Sant Jarnail Singh Bhindranwale’s body on blocks of ice
Source:  www.sikhmuseum.com

Whichever perception is more true, Indira Gandhi wanted him out of the Temple.  She perceived his popularity as a threat to her control over the Sikhs and the Punjab.  Further, agitating the Sikh situation she believed would garner her favour with Hindu voters.  On June 3, 1984, she ordered the Indian Army to attack Sikhi’s holiest site – the Harimandir Sahib (the Golden Temple), to capture Bhindranwale and his entourage.  Bhindranwale would die during the military operation, Operation Bluestar.

Others believe he was capture alive and then tortured to death.  Still others believe he remains alive and will return to lead the fight for freedom from Indian oppression.  So you see we are not even agreed on his death or his death (or not) has become an unfortunate political tool.

 Whatever the truth, this man who is never quoted as demanding a sovereign Sikh state, remains controversial and the perception of him as a violent separatist remains.  He was declared shaheed (a martyr) in 2003.  He is still used as a symbol of the Khalistanee movement.  As Khushwant Singh has said – Operation Bluestar gave the Khalistan movement its first martyr in Jarnail Singh Bhindranwale.

It is hard to tell where the truth about Sant Jarnail Singh Bhindranwale lies.  Unfortunately, his life, his speeches and his death are too often the subject of propaganda by various groups seeking to promote their own agenda.  I am told that some translations of his speeches are reasonably reliable while others are not reliable at all.  Reporting on him by the Indian government is rife with bias as well, quite obviously.  If you want to know more about him, I suggest that you do what I am doing and read everything you can find, listen to everything you can find and in the end, decide for yourself who this man really was.   The truth is buried somewhere in the massive complexity that surrounds him.

Personally I have come to see Sant Jarnail Singh Bhindranwale as more a freedom fighter than a terrorist.  There is no evidence that he was a terrorist or an extremist at all, expect vague declarations of same by those he opposed.  Taking into account that history is written by the victor, I tone down any labels the Congress Party or Indira Gandhi or the Indian Government would put on him.  I don’t believe he advocated for the violent creation of the state of Khalistan.  I also tone down labels from the other extreme – those who view him as a Khalistanee leader and first martyr in the “fight” for Khalistan.  What I do believe, from all I’ve read and all I’ve seen and heard, is that he pushed for Sikh rights, a recognition of the Sikhs as a unique people whose uniqueness deserved protection, he was willing to take a hard stand against the government and that made him a target, he took sides when maybe he didn’t need to, and he helped inspire many back to original Sikh values and away from social ill.  He would have supported a separate state but I think he would have wanted that to occur through protest, negotiation and perhaps some hard line advocating, rather than a violent overthrown (how could he and his group have won that fight??).  I believe he was willing to die for his beliefs and for the freedoms he advocated.  Right or wrong, that’s exactly what he did, on a day between June 3rd and 8th, 1984, most often reported to have occurred on June 6th.  So for myself, as imperfect as I believe him to be, I will refer to him as Sant Jarnail Singh Bhindranwale, a shaheed.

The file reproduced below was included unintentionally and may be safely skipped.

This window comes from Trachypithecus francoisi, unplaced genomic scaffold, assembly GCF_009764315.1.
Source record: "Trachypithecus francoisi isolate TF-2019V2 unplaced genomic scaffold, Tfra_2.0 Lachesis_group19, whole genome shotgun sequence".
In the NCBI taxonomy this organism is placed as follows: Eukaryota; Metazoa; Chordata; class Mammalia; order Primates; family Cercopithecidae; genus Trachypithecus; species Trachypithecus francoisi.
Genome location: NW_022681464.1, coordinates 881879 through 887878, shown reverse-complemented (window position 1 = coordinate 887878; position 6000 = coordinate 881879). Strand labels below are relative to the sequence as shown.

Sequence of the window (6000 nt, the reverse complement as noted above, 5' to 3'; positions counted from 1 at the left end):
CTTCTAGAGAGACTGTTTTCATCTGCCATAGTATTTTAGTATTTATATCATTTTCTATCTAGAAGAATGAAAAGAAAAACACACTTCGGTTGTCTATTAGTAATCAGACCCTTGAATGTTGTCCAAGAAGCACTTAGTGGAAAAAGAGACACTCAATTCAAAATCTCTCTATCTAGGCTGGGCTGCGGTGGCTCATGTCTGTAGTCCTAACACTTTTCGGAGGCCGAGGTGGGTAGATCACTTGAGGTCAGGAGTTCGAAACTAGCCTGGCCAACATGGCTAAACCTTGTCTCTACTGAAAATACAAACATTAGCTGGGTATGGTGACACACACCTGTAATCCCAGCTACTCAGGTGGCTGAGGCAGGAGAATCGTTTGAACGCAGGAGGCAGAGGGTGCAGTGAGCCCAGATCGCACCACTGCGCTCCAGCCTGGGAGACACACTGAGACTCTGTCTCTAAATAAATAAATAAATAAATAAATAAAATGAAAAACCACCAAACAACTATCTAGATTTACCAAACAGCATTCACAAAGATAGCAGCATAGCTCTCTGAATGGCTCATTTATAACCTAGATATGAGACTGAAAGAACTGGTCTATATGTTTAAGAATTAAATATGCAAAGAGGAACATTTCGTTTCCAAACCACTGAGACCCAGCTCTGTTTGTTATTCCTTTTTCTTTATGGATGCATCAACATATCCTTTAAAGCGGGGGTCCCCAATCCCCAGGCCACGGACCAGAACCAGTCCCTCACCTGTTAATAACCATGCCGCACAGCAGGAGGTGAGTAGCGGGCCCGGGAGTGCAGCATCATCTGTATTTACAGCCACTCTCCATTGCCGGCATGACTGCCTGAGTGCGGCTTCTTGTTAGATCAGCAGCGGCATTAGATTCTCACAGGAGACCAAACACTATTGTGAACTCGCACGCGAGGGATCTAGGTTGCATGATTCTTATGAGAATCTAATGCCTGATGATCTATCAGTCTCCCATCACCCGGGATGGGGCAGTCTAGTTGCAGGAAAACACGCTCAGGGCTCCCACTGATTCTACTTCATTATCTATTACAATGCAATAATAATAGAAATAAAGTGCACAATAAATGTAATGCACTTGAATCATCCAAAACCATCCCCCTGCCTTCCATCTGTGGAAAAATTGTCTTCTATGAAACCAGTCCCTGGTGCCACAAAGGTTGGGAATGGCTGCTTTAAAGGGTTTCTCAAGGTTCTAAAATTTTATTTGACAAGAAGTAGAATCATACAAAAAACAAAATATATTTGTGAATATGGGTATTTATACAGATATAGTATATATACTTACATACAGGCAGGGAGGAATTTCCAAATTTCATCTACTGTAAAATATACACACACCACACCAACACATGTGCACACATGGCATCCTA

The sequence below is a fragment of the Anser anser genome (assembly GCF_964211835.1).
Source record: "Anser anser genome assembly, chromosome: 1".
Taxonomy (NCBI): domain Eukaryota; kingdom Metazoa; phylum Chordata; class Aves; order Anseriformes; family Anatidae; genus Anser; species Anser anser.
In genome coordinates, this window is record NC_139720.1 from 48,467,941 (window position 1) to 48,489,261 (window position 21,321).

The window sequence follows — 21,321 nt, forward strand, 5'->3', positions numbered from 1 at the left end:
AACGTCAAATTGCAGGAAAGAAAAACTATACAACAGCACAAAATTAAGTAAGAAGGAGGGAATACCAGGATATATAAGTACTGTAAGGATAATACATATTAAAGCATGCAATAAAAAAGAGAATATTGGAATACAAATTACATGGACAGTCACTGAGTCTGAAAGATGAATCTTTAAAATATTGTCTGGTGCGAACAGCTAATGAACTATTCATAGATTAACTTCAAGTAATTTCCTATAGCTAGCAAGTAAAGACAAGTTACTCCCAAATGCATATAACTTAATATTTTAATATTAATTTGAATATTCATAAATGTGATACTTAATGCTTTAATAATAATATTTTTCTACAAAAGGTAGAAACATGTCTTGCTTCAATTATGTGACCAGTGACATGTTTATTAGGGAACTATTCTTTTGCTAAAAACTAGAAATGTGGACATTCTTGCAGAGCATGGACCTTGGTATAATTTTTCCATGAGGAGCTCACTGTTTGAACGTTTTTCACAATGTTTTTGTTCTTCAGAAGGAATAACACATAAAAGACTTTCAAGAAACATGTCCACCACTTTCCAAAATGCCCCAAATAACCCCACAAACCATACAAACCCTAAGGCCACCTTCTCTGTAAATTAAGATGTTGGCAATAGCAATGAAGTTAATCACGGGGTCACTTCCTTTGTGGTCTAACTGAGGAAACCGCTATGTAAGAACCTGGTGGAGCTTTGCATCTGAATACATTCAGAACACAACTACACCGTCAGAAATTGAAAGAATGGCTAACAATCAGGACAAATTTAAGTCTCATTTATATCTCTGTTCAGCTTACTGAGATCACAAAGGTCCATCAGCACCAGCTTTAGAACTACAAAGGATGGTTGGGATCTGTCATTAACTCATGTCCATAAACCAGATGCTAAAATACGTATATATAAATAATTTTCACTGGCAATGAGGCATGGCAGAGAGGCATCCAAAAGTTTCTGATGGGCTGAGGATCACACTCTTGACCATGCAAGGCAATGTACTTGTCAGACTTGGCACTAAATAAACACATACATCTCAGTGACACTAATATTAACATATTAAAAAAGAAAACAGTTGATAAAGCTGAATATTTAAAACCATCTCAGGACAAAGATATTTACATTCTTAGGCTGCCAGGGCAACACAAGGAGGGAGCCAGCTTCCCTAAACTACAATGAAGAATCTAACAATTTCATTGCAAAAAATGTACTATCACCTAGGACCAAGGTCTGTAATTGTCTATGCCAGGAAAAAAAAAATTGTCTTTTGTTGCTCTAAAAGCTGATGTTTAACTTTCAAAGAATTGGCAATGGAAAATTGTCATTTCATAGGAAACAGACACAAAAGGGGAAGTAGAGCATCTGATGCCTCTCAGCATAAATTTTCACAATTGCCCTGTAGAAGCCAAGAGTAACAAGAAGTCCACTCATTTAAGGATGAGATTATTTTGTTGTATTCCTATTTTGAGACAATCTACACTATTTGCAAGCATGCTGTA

Wikipedia: http://en.wikipedia.org/wiki/Jarnail_Singh_Bhindranwale#Sanctuary_in_the_Golden_Temple
60 Minutes Interview http://www.youtube.com/watch?v=CNwqhTWd8Jw
Subtitled Speech by BirRass Productions: http://www.youtube.com/watch?v=Rr0RnaQJ_Cc
Sikh Revolution collection of speeches (many in Punjabi):  http://www.youtube.com/watch?v=CW4t9Q5MfKc&list=PLC9E583347AD33843
SikhiWiki’s entry on Bhindranwale:  http://www.sikhiwiki.org/index.php/Sant_Jarnail_Singh_Bhindranwale
Article by his brother, Harcharan: http://www.livemint.com/Politics/xPmJHaL6ygspS631NCnijK/My-brother-Bhindranwale-was-misunderstood-by-the-govt-Harch.html
Article by Praveen Swami from The Hindu:  http://www.thehindu.com/opinion/op-ed/bhindranwale-reborn/article6079108.ece
NeverForget84.com’s bio:  http://www.neverforget84.com/sant-jarnail-singh-khalsa-bhindranwale
Sikh Times Article:  http://www.sikhtimes.com/bios_060604a.html
Sikh-History.com’s article:  http://www.sikh-history.com/sikhhist/personalities/bhindrenwale.html
Encyclopedia Britannica’s entry:  http://www.britannica.com/EBchecked/topic/64145/Sant-Jarnail-Singh-Bhindranwale
A History of the Sikhs, Vol 2, by Kushwant Singh